When Elliot and his friends landed on a river beach on that fateful January day they were slaughtered by the very people they came to reach out to. Their deaths were not in vain. Amazingly, their widows continued to try and make peaceful contact and eventually won the hearts of the tribe.

You may like to watch the inspiring movies made about this event Beyond the Gates of Splendor and End of the Spear on Youtube.

Mary Sameh George…

Traveled to Cairo, Egypt, to help a poor family with their basic needs. On March 28, 2014, this Christian service brought the ultimate sacrifice. “Once they saw that she was a Christian [because of the cross hanging on her rear-view mirror], they jumped on top of the car, to the point that the vehicle was no longer visible,” an eyewitness said, “The roof of the car collapsed. When they realized that she was starting to die, they pulled her out of the car and started pounding on her. They kept beating her, kicking her, stabbing her with any object or weapon they could find.”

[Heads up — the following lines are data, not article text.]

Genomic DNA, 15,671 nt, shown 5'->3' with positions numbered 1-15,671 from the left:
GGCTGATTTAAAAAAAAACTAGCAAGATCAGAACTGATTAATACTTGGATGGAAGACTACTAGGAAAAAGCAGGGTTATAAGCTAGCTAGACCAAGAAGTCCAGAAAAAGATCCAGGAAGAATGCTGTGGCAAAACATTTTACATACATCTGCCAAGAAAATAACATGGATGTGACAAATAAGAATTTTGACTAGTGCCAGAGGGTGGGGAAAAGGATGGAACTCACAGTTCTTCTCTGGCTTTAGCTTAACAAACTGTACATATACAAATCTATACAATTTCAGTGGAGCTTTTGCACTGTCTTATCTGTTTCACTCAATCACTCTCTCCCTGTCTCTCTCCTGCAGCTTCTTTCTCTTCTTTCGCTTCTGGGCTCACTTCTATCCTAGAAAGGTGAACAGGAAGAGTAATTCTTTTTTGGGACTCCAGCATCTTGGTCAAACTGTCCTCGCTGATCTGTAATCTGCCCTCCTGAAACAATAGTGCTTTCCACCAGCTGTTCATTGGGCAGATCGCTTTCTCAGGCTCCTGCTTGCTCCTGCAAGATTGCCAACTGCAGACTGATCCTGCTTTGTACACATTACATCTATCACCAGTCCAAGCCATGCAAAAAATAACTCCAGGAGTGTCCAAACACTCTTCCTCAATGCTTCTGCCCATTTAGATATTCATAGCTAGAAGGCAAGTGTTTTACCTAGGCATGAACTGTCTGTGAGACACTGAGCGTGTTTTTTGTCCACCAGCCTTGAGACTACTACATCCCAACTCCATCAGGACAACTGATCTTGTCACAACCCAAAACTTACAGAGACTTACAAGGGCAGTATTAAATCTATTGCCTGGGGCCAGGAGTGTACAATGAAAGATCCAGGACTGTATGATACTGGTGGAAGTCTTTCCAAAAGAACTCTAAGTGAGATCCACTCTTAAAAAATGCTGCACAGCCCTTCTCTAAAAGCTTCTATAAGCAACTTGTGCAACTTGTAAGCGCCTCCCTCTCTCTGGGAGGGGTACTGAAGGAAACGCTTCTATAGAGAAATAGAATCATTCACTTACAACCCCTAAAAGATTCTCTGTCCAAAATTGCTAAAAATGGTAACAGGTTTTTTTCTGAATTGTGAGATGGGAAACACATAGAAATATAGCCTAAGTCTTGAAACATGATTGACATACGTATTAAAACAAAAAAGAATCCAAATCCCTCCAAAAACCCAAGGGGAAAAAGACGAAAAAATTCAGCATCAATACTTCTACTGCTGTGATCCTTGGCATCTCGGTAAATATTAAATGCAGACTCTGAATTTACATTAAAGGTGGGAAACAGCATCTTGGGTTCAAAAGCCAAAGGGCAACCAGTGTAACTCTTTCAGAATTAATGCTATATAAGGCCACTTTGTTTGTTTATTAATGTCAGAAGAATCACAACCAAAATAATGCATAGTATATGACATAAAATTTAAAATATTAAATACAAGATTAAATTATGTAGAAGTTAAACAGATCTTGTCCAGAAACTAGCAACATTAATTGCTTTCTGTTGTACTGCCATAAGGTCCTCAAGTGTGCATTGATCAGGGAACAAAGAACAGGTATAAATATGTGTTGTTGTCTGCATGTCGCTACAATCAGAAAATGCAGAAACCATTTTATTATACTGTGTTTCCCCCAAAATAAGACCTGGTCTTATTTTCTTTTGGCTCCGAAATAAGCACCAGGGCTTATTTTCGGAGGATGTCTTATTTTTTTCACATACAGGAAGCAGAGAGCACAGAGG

Why You Should Definitely Compare Yourself To Others Click To Tweet
My friend, I write these things not to scare, depress, or disturb you. I bring them up from the pages of history to help you. You see, whatever you and I have gone through, or are going through, when we compare our circumstances and experiences with those who have suffered horribly and died extreme painful and cruel deaths, our perspective changes.

Sure it’s troubling when you discover that one of your children may have a learning difficulty, or you find yourself in a temporary financial crisis, or you struggle watching a loved one fade away. And, believe me, I’m not making light of these hardships and trials. They are real, and they are not easy, but they have all been graciously handpicked for you by your Father in Heaven to sanctify and grow your faith and your witness.

But, I for one, want to place them in the right proportion, and encourage you not to compare yourself with the happy-go-lucky people around you, which will only lead you to question why God has placed you in your current position.